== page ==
In a study to be published in the July 19 issue of Nature, researchers found that fluorinated polymers degrade when heated. They produce, among other chemicals, trifluoroacetic acid (TFA), a persistent compound whose long-term effects on the environment are unknown, trace amounts of ozone-destroying chlorofluorocarbons (CFCs) and longer-chain perfluorocarboxylates, which accumulate in animal tissues.
The use of CFCs -- widely used in refrigeration systems, aerosols, styrofoam and other products in the 1960s and 70s -- has been replaced by hydrochlorofluorocarbon (HCFCs) and hydrofluorocarbon (HFCs) gases. Unlike CFCs, these gases break down in the atmosphere and return to Earth in the form of rainwater. However, the rainwater can contain TFA, an acidic byproduct that takes many decades to degrade.
"By measuring TFA levels in rainwater over the last three to four years, researchers estimated there should be 100 to 120 parts per trillion in the water by the year 2020," says David Ellis, lead author of the study and PhD graduate, now working in U of T's chemistry department. "We unexpectedly discovered the TFA levels have far exceeded that amount and we wanted to know why."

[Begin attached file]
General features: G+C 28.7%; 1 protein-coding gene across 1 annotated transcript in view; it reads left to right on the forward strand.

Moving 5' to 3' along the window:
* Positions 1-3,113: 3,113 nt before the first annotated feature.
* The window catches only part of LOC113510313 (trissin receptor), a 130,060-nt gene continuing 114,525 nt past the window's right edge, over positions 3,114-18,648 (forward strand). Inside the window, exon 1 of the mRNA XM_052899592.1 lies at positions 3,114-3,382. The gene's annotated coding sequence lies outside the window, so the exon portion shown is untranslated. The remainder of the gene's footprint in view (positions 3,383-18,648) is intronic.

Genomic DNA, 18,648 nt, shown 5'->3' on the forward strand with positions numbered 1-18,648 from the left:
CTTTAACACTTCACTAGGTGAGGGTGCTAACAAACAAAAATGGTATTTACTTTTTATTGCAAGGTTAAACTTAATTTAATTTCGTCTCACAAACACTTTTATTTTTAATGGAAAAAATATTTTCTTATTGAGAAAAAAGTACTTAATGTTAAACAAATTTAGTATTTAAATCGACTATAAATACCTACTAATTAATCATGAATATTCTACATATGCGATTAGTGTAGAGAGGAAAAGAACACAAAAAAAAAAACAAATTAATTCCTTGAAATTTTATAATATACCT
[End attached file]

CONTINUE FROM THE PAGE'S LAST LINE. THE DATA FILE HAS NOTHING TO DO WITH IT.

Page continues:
The researchers hypothesized that fluorinated polymers like Teflon were to blame. They heated various products containing fluoropolymers at various temperatures and found they emitted up to 10 per cent of TFA. They also discovered the average annual global production of fluorinated polymers was 40,000 tonnes in 1988, a figure that had increased by more than 200 per cent in 1997.
While research has not uncovered harmful effects of TFA on people, there is cause for concern, says Scott Mabury, who supervised the study and is a U of T chemistry professor. "High concentrations of TFA in water can be mildly phytotoxic (toxic to plants) but, more importantly, it will take decades for TFA to degrade. We don't know what the long-term environmental impacts are."
The scientists also found that fluoropolymer material releases small amounts of CFCs into the atmosphere which can contribute to ozone depletion.
This study was funded by the Natural Sciences and Engineering Research Council of Canada; the equipment used in experiments was donated by Perkin Elmer Canada. Additional Contacts:
Department of Chemistry